The Land of Milk and Honey
We are focusing our attention this month on the West Coast. I have family in California and Washington State, so I am very careful not to call it the “land of nuts and flakes” or the “left coast” — those liberal flakes are related to me! We consider them the family progressives and love to visit. In fact, by the time most of you read this, I will be partying in La Conner, a wonderful town two hours north of Seattle.
While the East Coast was rising to great building heights, and the midwestern plains were discovering manufacturing, the West Coast was becoming the breadbasket with all that land and sunshine. In the early days, they were not overly concerned with high rises or vertical transportation — it was a low-rise world. Trending Up by Kaija Wilkinson notes there is now a resurgence of downtown high-rise building on the West Coast – much of it residential. There are 22 buildings over 150 m in height proposed in Los Angeles and 15 underway, while Seattle has 65 major projects underway. Portland has a tall building of timber and San Francisco the first occupant evacuation operation (OEO) units in the U.S. in several buildings. In Seattle, KONE debuted its JumpLift self-climbing elevator for the U.S. in the Hyatt Regency. California alone accounts for 8% of all the construction permits in the country. Ralph M. Newman, in Columbia Helps Southern California Grow “Up,” explains that, while SoCal was populated with primarily low-rise buildings, the reasoning had a lot to do with seismic concerns. Columbia developed several products that address those issues. Many of the “supertalls” going up now are self-contained living environments with retail, residential and offices in one building. Two articles from the West focus on products that have grown up in the area — Pixel Turns Five by Ron Ishimoto celebrates the fifth anniversary of Elevator Controls’ introduction of the Pixel Elevator Control System and its growth from AC to hydraulic elevators. The other, Spider Leverages 70 Years of Experience by David Beckett, relates the start of Spider in Seattle in 1947 in a garage. Now, its equipment lifts people and materials on the job around the U.S. and Canada. Our final Focus Topic article, Square Peg for a Round Hole by Mike Moss, tells how Schumacher Elevator engineered a one-of-a-kind elevator for an 18,000-sq.-ft. estate. Capitol Elevator installed it to move guests down to the wine cave entertainment area of the house.
Our cover photo is one of the winners in our Photo Contest 2017. It is from an installation of escalators flanking an elevator in the Netherlands. The photo contest this year had nearly 200 entries and garnered nearly 3,200 voters on our website. I noticed some regular photographers, David Fried and Gerry Adams, among the winners. We hope you enjoy the 13 pages of winners that highlight the beauty in our industry from some of the best photographers in the elevator world.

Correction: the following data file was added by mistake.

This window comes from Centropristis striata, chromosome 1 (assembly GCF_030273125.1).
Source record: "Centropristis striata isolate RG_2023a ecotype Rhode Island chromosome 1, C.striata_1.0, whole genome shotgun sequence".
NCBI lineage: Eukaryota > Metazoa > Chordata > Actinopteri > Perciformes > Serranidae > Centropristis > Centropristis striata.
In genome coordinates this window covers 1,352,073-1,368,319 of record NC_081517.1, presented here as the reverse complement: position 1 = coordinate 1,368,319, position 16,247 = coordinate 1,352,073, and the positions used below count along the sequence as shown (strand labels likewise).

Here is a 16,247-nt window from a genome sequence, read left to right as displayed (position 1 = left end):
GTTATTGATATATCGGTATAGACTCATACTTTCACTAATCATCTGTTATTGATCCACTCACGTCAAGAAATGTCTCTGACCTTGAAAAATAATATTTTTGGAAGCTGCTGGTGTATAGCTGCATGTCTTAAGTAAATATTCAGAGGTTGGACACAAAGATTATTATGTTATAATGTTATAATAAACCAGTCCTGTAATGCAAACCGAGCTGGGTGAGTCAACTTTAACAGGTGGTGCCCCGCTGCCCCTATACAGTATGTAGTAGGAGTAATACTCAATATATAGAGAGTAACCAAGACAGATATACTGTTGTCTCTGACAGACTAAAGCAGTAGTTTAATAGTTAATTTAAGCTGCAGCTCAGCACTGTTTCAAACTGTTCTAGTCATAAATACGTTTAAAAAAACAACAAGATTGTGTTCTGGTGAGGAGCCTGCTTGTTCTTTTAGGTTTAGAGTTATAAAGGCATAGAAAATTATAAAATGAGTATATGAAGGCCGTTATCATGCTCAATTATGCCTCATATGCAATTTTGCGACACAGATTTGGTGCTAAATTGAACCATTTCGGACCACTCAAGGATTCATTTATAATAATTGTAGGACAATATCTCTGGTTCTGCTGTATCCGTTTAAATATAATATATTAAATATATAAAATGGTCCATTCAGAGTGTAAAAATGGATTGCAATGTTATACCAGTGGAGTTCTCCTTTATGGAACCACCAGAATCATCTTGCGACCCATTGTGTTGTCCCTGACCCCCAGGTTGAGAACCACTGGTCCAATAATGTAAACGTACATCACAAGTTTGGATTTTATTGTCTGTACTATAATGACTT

Events are also a heavy part of our coverage this month. John Gale covered the European Lift Association’s ELA Conference, and Louis Bialy covered ISO meetings in Israel. Israel’s Elevator Standards Committee met in Tel Aviv in conjunction with the International Organization for Standardization (ISO). Across the world, in Phoenix, 200 industry members gathered at the initial Elevator Industry Safety Summit, which was dedicated to our former editor, Robert S. Caporale.
We have an excellent Continuing Education article to offer, the first of two on Traction for Field Personnel by John W. Koshak. Part one highlights the principles of traction and how they apply to the safety of electric elevators. Part two will be in the September issue.
In a Legal Issues, The Best Option: A Lawyer With VT Industry Experience, Stuart Weinstein argues that an attorney with vertical-transportation (VT) knowledge will not waste costly time learning the industry. Weinstein is a new writer we hope to hear more from. We want to know what you think of this issue – the writing, content and product information, and how it affects your decisions in business. Elevator World, Inc. has partnered with Signet Research to evaluate this issue across multiple criteria. We value your input! So, once you have read this issue, we encourage you to visit signetresearch.info/elevator and take part in the online questionnaire. Your feedback will help us improve your experience with the magazine in the future.